The New York plot was one among many in this time period, and though it was not successful, some others were. At least 80 conspiracies ripped through the Caribbean and Atlantic world between 1730 and 1742. This number was six or seven times larger than the 12 years either before or afterward. The governor of the Leeward Islands identified the responsible party, a dangerous spirit of liberty, spreading across [00:03:30] imperial possessions, the hydra of servile rebellion.
In 1730, there was a plot in the oldest British slave colony, Virginia, and the newest, South Carolina. There was a plot in Bermuda and French Louisiana, which as we’ve seen, was the first slave society in North America. There was another Louisiana rising in 1732, and the next year, in South Carolina, Danish Saint John and Dutch Guiana. In 1734, there were revolts in British New Jersey, the Bahamas, Saint Kitts, [00:04:00] and yet another in South Carolina. Over the rest of the decade, plots developed in Antigua, Anguilla, Saint Martin, Guadalupe, Georgia, Charleston, and Maryland. The Stono Rebellion in South Carolina capped off the decade.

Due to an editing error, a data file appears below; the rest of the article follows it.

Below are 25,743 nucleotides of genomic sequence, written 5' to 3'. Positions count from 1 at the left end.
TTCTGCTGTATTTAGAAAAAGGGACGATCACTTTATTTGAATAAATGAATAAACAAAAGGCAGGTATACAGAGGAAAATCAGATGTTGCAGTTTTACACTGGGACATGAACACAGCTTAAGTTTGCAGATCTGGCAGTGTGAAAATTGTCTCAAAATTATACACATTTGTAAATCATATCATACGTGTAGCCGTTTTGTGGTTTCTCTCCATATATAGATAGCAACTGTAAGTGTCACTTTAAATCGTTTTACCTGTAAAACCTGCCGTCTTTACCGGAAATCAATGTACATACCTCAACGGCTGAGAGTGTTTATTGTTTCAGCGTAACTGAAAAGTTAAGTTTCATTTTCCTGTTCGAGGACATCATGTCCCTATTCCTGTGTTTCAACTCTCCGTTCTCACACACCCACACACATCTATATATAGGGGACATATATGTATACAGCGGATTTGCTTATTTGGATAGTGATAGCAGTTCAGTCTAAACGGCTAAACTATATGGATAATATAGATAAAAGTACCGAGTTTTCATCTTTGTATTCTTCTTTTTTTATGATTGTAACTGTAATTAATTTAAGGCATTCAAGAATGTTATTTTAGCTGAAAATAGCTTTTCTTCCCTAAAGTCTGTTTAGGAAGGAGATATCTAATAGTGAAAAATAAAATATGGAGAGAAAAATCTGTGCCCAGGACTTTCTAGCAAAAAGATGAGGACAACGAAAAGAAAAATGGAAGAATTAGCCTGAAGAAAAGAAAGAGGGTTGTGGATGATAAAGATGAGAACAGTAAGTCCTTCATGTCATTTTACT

Through the entire course of the 1730s, there was the Jamaican Maroon War. Maroons on the island’s center were split between Leeward and Windward factions, both making peace with the British in 1739 to 1740. They maintained a sort of semi‐​independence within the British colony. [00:04:30] In Dutch Suriname, Maroons won similar victories and autonomy. While the arsonist’s flames consumed the colonies in fear, revolution and counter revolution, the great awakening revived the spirit of antinomianism in religious hearts.
The itinerant preacher, George Whitefield, railed against slavery, warning slave owners and slave traders of God’s judgment to come. But established interests were powerful, and most revolutions failed. Those few that were successful enjoyed large numbers and favorable [00:05:00] geography, or their particular parent empire happened to be beleaguered somewhere else on the globe.